What does this bill do?

According to the explanatory memorandum, the bill:

contain[s] a package of five measures designed to improve the operation for services in the broadcasting sector and to simplify regulation by removing redundant and otherwise unnecessary provisions.

The proposed measures in the Bill would amend the Broadcasting Services Act 1992 (the BSA) and the Radiocommunications Act 1992 (the RA) to:

a. reduce regulatory burden on subscription television broadcasting licensees by halving the annual expenditure requirement for Australian drama programming from 10 per cent to 5 per cent and amend on an ongoing basis;

b. move the subscription television captioning rules from the BSA into a disallowable Ministerial instrument;

c. repeal a redundant provision from the digital radio framework in the RA to reflect that there is now only one spectrum band for digital radio;

d. extend grandfathering arrangements for new population determinations made by the Australian Communications and Media Authority (ACMA); and

e. extend the timeframe for ACMA to implement grants under the Regional and Small Publishers Innovation (RASPI) Fund beyond 30 June 2021.

Note that explanatory memoranda are prepared by the party introducing the bill and so are not as reliable as bill digests, which are prepared by the parliamentary library. However, there is not currently a bills digest available for this bill.

In explaining the Labor Party position on the bill, Shadow Minister for Communications and Greenway MP Michelle Rowland (Labor) explained:

Labor will not stand in the way of minor regulatory housekeeping, which is much of what this bill presents, but we will not be a part of this government's attempt to dismantle bit by bit the Australian screen content rules without anything new being put in their place. Labor will not stand in the way of the changes to captioning rules, changes to digital radio channel plans, changes affecting regional commercial radio licensees or the extension of the time frame for the ACMA to make grants for original journalism. These measures may not be perfect, but Labor won't stand in their way. But Labor will not support the halving of Foxtel's Australian screen content obligation in the absence of new requirements to support the screening of stories on our screens.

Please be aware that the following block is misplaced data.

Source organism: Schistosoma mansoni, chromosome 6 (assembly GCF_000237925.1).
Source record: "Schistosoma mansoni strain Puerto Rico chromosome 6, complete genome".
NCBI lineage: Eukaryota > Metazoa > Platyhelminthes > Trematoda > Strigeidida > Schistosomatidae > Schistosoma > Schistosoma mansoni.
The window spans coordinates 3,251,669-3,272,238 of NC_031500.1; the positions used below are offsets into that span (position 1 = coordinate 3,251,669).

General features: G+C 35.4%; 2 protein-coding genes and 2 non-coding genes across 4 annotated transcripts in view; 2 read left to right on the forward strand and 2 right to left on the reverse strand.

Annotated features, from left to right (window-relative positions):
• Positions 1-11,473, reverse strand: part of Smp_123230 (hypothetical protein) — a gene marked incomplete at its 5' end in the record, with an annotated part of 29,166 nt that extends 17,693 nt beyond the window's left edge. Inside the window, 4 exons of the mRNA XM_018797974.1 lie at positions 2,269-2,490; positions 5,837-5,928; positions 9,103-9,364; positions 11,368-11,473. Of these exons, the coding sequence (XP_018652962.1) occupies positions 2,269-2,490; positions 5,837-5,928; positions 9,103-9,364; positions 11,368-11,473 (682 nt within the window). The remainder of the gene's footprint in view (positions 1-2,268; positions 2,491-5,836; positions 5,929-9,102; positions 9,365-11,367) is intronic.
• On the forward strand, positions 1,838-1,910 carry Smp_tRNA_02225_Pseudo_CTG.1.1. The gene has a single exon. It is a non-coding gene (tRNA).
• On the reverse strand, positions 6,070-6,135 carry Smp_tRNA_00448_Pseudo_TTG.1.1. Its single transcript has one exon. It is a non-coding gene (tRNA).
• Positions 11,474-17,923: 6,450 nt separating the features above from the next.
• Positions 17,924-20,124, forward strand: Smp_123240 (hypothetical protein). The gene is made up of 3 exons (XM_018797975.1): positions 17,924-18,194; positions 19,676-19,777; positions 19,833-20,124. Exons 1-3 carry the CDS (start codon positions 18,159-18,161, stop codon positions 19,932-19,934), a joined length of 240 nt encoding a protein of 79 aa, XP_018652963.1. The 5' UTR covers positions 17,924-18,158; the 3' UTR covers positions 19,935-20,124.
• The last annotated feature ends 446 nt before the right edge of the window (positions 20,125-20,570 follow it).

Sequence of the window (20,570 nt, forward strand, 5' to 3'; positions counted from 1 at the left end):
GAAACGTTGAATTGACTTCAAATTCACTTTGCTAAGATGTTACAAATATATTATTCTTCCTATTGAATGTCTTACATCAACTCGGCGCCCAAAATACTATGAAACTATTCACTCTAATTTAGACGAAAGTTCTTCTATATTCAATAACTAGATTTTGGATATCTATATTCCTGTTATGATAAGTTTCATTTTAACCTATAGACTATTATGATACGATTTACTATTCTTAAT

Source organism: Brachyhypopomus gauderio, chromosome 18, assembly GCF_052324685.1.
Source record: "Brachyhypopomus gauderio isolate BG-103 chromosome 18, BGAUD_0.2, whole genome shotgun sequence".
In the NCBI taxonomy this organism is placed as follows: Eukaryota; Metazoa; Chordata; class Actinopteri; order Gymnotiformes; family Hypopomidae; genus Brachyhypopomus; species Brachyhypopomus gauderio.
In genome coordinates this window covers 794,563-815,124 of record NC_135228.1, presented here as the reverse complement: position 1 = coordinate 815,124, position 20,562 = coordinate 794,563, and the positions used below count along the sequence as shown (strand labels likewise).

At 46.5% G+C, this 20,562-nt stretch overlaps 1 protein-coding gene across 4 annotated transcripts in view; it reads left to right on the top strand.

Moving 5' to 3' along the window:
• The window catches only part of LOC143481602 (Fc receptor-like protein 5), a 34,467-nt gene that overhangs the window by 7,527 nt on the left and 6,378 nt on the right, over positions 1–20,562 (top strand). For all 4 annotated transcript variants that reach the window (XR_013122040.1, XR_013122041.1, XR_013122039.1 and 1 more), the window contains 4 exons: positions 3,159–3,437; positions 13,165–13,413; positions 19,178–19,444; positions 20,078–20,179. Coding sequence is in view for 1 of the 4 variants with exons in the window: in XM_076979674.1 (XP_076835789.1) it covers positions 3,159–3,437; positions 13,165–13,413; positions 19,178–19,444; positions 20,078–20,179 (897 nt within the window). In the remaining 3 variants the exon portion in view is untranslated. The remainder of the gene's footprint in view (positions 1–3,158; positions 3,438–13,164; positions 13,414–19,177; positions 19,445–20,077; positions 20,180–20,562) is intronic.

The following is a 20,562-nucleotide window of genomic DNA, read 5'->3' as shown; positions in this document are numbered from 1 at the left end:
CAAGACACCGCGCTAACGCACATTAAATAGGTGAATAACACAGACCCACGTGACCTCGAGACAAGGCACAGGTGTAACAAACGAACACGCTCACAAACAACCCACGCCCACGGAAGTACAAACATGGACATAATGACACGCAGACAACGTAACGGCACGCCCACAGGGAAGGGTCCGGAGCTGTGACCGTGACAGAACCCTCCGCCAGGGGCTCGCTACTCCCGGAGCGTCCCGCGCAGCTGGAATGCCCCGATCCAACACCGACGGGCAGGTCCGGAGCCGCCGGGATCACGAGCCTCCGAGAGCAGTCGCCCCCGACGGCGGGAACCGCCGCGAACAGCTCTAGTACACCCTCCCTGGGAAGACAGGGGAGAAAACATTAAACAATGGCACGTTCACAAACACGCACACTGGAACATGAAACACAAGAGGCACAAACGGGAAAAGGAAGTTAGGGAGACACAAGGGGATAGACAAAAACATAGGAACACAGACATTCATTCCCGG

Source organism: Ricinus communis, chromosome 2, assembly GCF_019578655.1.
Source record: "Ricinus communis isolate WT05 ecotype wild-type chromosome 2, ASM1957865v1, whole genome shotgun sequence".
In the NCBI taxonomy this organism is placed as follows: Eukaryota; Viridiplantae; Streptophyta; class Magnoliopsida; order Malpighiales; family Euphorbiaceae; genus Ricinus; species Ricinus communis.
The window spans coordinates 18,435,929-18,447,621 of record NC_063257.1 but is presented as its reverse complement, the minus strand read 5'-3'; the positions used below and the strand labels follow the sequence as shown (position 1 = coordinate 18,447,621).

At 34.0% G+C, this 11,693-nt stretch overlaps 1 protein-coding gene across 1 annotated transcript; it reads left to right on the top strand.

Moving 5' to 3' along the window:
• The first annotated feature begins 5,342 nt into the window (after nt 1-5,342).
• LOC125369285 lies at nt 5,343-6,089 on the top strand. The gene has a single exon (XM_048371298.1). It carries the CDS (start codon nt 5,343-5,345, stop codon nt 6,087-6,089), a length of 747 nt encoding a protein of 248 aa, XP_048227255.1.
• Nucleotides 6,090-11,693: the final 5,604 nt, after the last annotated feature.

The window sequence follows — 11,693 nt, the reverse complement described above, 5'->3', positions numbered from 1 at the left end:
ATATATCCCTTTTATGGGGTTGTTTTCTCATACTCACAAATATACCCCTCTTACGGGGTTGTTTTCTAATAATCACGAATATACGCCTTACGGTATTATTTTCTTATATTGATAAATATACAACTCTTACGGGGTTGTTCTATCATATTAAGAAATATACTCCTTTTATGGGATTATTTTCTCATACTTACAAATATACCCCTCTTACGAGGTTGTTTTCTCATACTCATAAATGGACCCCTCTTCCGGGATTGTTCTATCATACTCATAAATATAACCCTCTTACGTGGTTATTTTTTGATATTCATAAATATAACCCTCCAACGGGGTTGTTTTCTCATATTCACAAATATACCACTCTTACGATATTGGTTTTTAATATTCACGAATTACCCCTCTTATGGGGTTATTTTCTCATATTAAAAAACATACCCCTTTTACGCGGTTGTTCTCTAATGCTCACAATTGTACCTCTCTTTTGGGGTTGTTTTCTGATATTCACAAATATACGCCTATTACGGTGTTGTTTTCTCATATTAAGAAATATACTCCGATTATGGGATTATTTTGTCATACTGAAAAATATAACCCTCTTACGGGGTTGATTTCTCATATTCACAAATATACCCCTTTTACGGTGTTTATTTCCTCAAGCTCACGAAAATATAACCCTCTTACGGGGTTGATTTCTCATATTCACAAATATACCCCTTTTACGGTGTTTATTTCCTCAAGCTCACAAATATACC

No No (strong) Passed by a small majority

How "voted very strongly for" is worked out

The MP's votes count towards a weighted average where the most important votes get 50 points, less important votes get 10 points, and less important votes for which the MP was absent get 2 points. In important votes the MP gets awarded the full 50 points for voting the same as the policy, 0 points for voting against the policy, and 25 points for not voting. In less important votes, the MP gets 10 points for voting with the policy, 0 points for voting against, and 1 (out of 2) if absent.

Then, the number gets converted to a simple english language phrase based on the range of values it's within.

No of votes Points Out of
Most important votes (50 points)      
MP voted with policy 2 100 100
MP voted against policy 0 0 0
MP absent 0 0 0
Less important votes (10 points)      
MP voted with policy 0 0 0
MP voted against policy 0 0 0
Less important absentees (2 points)      
MP absent* 0 0 0
Total: 100 100

*Pressure of other work means MPs or Senators are not always available to vote – it does not always indicate they have abstained. Therefore, being absent on a less important vote makes a disproportionatly small difference.

Agreement score = MP's points / total points = 100 / 100 = 100%.

And then